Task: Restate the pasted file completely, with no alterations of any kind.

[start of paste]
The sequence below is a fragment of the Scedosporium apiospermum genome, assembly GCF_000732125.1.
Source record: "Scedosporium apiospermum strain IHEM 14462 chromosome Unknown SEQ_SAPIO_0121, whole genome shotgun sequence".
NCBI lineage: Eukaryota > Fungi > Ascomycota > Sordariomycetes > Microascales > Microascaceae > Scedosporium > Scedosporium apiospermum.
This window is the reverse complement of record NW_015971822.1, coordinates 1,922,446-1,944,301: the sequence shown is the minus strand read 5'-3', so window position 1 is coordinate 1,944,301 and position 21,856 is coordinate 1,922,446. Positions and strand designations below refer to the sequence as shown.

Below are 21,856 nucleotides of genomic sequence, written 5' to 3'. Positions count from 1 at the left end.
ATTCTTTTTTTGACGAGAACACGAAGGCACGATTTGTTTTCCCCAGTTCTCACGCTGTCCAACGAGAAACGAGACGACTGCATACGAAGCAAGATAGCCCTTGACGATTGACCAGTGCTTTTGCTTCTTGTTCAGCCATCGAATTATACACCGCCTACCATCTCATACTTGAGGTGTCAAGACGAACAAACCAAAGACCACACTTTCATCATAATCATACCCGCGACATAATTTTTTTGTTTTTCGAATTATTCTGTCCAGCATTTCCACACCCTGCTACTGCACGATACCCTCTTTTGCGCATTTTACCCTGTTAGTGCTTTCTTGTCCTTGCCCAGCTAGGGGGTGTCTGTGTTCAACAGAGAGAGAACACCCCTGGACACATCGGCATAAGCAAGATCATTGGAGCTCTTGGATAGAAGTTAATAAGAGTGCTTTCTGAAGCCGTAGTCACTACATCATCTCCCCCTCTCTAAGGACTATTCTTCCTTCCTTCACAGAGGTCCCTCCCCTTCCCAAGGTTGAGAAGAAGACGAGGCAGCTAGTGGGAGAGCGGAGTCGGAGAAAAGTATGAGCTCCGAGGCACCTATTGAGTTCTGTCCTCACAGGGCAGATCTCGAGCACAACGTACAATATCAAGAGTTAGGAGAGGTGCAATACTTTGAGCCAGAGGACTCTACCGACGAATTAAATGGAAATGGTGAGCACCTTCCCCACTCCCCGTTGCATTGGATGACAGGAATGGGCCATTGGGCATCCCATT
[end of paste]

The sequence below is a fragment of the Scedosporium apiospermum genome, assembly GCF_000732125.1.
Source record: "Scedosporium apiospermum strain IHEM 14462 chromosome Unknown SEQ_SAPIO_0121, whole genome shotgun sequence".
NCBI lineage: Eukaryota > Fungi > Ascomycota > Sordariomycetes > Microascales > Microascaceae > Scedosporium > Scedosporium apiospermum.
This window is the reverse complement of record NW_015971822.1, coordinates 1,922,446-1,944,301: the sequence shown is the minus strand read 5'-3', so window position 1 is coordinate 1,944,301 and position 21,856 is coordinate 1,922,446. Positions and strand designations below refer to the sequence as shown.

Below are 21,856 nucleotides of genomic sequence, written 5' to 3'. Positions count from 1 at the left end.
ATTCTTTTTTTGACGAGAACACGAAGGCACGATTTGTTTTCCCCAGTTCTCACGCTGTCCAACGAGAAACGAGACGACTGCATACGAAGCAAGATAGCCCTTGACGATTGACCAGTGCTTTTGCTTCTTGTTCAGCCATCGAATTATACACCGCCTACCATCTCATACTTGAGGTGTCAAGACGAACAAACCAAAGACCACACTTTCATCATAATCATACCCGCGACATAATTTTTTTGTTTTTCGAATTATTCTGTCCAGCATTTCCACACCCTGCTACTGCACGATACCCTCTTTTGCGCATTTTACCCTGTTAGTGCTTTCTTGTCCTTGCCCAGCTAGGGGGTGTCTGTGTTCAACAGAGAGAGAACACCCCTGGACACATCGGCATAAGCAAGATCATTGGAGCTCTTGGATAGAAGTTAATAAGAGTGCTTTCTGAAGCCGTAGTCACTACATCATCTCCCCCTCTCTAAGGACTATTCTTCCTTCCTTCACAGAGGTCCCTCCCCTTCCCAAGGTTGAGAAGAAGACGAGGCAGCTAGTGGGAGAGCGGAGTCGGAGAAAAGTATGAGCTCCGAGGCACCTATTGAGTTCTGTCCTCACAGGGCAGATCTCGAGCACAACGTACAATATCAAGAGTTAGGAGAGGTGCAATACTTTGAGCCAGAGGACTCTACCGACGAATTAAATGGAAATGGTGAGCACCTTCCCCACTCCCCGTTGCATTGGATGACAGGAATGGGCCATTGGGCATCCCATT